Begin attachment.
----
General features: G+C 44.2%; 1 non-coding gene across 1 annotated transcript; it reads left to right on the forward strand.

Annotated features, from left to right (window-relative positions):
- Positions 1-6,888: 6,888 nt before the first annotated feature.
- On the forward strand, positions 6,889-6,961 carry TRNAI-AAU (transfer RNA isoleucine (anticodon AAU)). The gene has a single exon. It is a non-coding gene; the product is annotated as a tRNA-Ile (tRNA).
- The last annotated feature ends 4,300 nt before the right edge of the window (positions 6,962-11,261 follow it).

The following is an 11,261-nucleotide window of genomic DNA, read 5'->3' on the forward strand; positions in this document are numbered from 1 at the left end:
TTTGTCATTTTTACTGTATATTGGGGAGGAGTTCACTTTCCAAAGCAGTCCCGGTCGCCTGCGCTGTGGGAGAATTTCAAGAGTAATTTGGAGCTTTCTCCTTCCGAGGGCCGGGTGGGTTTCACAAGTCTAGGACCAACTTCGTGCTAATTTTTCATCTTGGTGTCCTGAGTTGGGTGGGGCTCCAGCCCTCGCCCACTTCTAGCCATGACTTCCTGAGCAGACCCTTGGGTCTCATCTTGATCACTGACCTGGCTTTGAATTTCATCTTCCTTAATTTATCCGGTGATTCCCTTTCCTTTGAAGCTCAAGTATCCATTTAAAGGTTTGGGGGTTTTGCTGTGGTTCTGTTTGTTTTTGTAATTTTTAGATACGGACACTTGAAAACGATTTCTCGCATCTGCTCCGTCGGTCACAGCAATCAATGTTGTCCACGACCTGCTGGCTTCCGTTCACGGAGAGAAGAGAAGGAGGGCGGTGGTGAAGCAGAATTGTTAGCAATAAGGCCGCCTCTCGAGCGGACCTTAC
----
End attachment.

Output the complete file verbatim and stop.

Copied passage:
General features: G+C 44.2%; 1 non-coding gene across 1 annotated transcript; it reads left to right on the forward strand.

Annotated features, from left to right (window-relative positions):
- Positions 1-6,888: 6,888 nt before the first annotated feature.
- On the forward strand, positions 6,889-6,961 carry TRNAI-AAU (transfer RNA isoleucine (anticodon AAU)). The gene has a single exon. It is a non-coding gene; the product is annotated as a tRNA-Ile (tRNA).
- The last annotated feature ends 4,300 nt before the right edge of the window (positions 6,962-11,261 follow it).

The following is an 11,261-nucleotide window of genomic DNA, read 5'->3' on the forward strand; positions in this document are numbered from 1 at the left end:
TTTGTCATTTTTACTGTATATTGGGGAGGAGTTCACTTTCCAAAGCAGTCCCGGTCGCCTGCGCTGTGGGAGAATTTCAAGAGTAATTTGGAGCTTTCTCCTTCCGAGGGCCGGGTGGGTTTCACAAGTCTAGGACCAACTTCGTGCTAATTTTTCATCTTGGTGTCCTGAGTTGGGTGGGGCTCCAGCCCTCGCCCACTTCTAGCCATGACTTCCTGAGCAGACCCTTGGGTCTCATCTTGATCACTGACCTGGCTTTGAATTTCATCTTCCTTAATTTATCCGGTGATTCCCTTTCCTTTGAAGCTCAAGTATCCATTTAAAGGTTTGGGGGTTTTGCTGTGGTTCTGTTTGTTTTTGTAATTTTTAGATACGGACACTTGAAAACGATTTCTCGCATCTGCTCCGTCGGTCACAGCAATCAATGTTGTCCACGACCTGCTGGCTTCCGTTCACGGAGAGAAGAGAAGGAGGGCGGTGGTGAAGCAGAATTGTTAGCAATAAGGCCGCCTCTCGAGCGGACCTTAC